Advocates of natural resource extraction in developing countries commonly list five benefits: economic growth, employment, infrastructure, community investments, and government revenue.
Our conclusion is unambiguous: the overwhelming benefit is government revenues. Here’s a roundup of why…
Offshore natural gas finds have been among the big stories in the sector over the past several years. The Italian oil company ENI reports 40 trillion cubit feet (tcf) of recoverable natural gas and American giant Anadarko reports 30tcf.
These projections, if proven, would place Mozambique among the top fifteen countries in total gas reserves.
Unlike coal where massive investments have already been made, the future of the gas sector is far less clear. Although exploration has led to ever-expanding reserves, it is important to note that no company has yet made the formal decision to develop a liquid natural gas (LNG) project in Mozambique.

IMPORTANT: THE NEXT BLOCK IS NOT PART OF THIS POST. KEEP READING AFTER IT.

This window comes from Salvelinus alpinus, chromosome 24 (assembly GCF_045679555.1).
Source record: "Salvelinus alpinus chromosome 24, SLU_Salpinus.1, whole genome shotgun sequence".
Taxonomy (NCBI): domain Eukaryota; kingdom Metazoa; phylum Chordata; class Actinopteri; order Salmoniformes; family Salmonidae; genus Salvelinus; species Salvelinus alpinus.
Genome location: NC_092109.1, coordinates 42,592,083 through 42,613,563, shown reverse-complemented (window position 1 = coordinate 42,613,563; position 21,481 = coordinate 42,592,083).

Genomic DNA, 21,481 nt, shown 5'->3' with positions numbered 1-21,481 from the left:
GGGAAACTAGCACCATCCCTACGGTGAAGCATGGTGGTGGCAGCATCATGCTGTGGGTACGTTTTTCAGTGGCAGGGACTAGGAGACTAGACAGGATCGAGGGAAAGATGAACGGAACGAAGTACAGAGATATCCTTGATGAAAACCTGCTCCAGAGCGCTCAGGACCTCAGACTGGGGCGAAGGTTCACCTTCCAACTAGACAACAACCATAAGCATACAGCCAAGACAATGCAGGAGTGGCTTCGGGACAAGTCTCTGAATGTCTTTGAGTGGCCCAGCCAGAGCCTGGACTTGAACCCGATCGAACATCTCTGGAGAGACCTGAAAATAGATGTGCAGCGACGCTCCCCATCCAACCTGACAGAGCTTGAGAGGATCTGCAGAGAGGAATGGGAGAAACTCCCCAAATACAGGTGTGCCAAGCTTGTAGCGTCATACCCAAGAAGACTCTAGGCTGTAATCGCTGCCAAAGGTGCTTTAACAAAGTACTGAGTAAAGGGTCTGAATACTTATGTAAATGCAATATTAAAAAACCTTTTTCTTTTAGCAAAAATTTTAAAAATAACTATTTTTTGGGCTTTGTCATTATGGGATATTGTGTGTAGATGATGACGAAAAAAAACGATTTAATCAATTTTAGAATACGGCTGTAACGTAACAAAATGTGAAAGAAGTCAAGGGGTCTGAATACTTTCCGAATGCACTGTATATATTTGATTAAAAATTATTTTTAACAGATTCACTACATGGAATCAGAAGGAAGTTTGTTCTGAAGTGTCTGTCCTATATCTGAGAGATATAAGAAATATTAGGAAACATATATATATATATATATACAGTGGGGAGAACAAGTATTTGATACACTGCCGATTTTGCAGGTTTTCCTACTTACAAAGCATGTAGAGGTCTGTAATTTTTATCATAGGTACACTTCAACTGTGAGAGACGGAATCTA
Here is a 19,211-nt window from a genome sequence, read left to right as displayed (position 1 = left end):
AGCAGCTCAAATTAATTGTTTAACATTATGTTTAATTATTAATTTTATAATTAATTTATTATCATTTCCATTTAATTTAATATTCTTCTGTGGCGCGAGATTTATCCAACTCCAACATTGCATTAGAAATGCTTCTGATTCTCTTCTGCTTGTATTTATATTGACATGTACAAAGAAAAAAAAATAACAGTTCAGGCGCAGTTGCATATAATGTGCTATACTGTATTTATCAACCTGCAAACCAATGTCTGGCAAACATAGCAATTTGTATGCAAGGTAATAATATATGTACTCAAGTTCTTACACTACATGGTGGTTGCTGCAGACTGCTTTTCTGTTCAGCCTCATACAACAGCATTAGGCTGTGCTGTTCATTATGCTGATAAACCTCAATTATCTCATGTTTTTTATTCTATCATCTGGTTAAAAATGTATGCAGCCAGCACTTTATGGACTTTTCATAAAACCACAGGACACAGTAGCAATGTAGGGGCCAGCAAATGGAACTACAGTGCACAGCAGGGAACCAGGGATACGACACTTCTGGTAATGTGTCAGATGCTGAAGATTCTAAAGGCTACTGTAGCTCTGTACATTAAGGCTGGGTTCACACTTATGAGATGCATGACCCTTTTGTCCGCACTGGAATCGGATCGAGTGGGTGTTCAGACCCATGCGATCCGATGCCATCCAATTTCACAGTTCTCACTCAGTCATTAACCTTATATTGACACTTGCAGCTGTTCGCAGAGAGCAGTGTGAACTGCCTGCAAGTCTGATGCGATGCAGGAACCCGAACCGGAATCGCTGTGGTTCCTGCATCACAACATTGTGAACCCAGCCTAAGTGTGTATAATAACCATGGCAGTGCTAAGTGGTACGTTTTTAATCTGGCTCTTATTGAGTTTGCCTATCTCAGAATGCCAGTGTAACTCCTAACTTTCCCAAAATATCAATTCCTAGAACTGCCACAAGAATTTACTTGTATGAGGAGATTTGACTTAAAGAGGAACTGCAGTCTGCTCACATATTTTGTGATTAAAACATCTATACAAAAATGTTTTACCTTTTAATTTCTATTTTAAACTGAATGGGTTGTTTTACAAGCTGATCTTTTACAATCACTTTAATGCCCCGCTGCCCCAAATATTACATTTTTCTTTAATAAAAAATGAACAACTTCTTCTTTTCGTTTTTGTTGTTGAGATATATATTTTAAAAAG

Ten years ago, Mozambique did not have an extractive sector. Today, many predict a coming natural resource boom in Mozambique. While there is no shortage of coal in Mozambique, there is growing hesitation around the country’s ability to export and subsequently generate revenues from this natural resource.
It has long been known that there are vast coal deposits in Tete and Niassa provinces. According to industry analysis, Mozambique has the potential to provide 20% of the world’s sea-borne coking coal by 2025.
PARIS, October 5, 2012 - With new discoveries of oil, gas, and other minerals generating a wave of significant mineral wealth in African countries, the World Bank today launched a new fund to help countries on the continent level the playing field and ensure equitable deals in their natural resource contracts with international companies.
With Africa holding 15% of the world’s oil reserves, 40% of its gold, and about 80% of the platinum group of metals, natural resources represent important development opportunities for the continent. For example, oil production has been growing steadily in Africa, and is expected to continue to rise at an average rate of six percent per year for the foreseeable future.